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Aurora Timelapse Seen From Above

Aurora Time-Laps from the ISS

The images were taken as the ISS travelled across the southern Indian Ocean between 12:22 to 12:45 PM ET.

According to NASA, “his aurora appeared at lower latitudes due to a geomagnetic storm – the insertion of energy into Earth’s magnetic environment called the magnetosphere – caused by a coronal mass ejection from the sun that erupted on September 14. The storm was a moderate one, rated with what’s called a KP index of 6 on a scale that goes from 0 to 9, caused by just a glancing blow from the CME. As particles from the incoming CME moved into the magnetosphere they traveled around to the back side — or night side, since it is on the opposite side from the sun — of Earth and then funneled down onto Earth’s poles and even lower. As the particles bombarded oxygen and nitrogen in the atmosphere, the atoms released a photon of light that we see as the beautiful colors of the aurora.”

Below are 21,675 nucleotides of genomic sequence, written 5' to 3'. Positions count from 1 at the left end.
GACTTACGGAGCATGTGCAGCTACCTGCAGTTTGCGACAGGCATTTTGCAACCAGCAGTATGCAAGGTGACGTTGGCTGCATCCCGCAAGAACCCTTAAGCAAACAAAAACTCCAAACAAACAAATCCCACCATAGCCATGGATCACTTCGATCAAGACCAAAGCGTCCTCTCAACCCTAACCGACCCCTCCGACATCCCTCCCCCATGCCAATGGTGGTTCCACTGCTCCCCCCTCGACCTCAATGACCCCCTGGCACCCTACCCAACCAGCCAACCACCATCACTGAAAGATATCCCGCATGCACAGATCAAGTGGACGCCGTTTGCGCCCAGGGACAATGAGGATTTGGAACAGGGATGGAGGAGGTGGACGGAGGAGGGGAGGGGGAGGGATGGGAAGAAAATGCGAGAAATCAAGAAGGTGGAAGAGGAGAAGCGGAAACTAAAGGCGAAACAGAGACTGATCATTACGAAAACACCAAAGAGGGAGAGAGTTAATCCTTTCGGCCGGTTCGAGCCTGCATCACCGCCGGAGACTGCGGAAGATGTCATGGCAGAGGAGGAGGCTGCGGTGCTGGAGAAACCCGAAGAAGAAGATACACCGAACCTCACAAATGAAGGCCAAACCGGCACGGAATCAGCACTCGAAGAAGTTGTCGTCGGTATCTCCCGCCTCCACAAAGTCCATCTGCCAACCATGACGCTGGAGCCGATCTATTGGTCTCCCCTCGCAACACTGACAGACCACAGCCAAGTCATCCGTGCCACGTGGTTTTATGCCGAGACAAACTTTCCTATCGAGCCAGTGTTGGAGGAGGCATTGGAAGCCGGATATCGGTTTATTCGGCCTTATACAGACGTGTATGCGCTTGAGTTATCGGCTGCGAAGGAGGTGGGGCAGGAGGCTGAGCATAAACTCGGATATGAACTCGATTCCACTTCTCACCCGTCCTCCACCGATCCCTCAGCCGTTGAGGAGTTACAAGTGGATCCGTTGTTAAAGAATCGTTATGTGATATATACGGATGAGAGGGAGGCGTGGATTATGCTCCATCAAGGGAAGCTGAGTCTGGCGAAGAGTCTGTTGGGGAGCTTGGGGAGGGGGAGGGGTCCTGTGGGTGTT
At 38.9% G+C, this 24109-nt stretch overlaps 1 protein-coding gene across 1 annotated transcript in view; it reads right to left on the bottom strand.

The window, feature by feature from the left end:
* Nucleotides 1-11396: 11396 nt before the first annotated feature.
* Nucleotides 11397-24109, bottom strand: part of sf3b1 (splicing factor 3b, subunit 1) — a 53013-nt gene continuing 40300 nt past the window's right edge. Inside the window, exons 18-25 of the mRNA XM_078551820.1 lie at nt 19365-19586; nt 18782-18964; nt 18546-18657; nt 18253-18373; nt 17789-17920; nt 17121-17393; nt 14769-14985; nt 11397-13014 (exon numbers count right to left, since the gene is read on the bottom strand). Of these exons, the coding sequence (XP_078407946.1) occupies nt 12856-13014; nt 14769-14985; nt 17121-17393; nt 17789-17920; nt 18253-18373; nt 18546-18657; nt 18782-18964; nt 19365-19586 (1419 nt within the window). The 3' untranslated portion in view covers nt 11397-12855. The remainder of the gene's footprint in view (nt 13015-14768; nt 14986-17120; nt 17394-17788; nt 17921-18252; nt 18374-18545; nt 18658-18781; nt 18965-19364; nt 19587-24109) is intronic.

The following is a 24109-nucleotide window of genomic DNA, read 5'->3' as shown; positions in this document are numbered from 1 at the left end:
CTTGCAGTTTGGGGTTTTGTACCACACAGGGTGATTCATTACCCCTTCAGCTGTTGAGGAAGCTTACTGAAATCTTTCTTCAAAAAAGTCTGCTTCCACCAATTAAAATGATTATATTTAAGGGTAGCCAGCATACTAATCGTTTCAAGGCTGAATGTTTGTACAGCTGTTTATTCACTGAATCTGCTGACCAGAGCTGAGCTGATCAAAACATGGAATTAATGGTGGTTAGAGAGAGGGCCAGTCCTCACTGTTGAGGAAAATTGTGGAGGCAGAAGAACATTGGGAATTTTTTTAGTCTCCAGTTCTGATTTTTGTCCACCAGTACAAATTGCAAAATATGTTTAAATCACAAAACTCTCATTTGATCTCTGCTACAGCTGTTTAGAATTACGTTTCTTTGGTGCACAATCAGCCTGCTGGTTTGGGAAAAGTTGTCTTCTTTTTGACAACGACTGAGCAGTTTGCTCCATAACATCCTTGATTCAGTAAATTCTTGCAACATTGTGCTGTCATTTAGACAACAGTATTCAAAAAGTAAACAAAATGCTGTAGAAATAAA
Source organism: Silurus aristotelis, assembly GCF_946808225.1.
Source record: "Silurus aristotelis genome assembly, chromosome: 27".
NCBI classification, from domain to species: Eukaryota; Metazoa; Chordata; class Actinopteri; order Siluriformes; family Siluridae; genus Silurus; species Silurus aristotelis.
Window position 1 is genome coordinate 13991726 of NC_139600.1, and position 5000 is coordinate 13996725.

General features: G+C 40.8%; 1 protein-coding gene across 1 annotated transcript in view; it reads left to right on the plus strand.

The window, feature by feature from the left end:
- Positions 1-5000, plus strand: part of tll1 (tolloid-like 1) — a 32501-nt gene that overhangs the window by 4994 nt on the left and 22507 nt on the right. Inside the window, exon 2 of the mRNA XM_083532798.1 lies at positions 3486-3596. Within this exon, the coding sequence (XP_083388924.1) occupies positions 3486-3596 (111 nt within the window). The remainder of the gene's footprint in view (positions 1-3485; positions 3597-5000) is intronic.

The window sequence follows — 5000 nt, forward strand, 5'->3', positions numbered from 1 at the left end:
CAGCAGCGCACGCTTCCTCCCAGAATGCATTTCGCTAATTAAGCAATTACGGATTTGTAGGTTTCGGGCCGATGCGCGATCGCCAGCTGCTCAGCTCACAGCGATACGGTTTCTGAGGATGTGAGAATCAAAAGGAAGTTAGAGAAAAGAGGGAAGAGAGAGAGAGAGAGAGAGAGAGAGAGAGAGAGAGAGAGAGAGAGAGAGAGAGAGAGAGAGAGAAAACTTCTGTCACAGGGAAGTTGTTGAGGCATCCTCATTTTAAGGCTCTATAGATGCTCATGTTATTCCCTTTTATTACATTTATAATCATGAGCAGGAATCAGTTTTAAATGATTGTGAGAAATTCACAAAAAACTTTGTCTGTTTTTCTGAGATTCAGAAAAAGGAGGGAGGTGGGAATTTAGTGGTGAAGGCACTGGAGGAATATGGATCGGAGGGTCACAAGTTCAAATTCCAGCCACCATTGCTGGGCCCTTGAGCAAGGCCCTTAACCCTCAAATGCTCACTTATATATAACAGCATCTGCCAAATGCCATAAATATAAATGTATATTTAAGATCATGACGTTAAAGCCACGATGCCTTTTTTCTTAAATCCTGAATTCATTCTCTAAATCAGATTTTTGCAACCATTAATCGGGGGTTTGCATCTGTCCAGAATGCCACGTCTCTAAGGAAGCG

Source: NASA Goddard Space Flight Center




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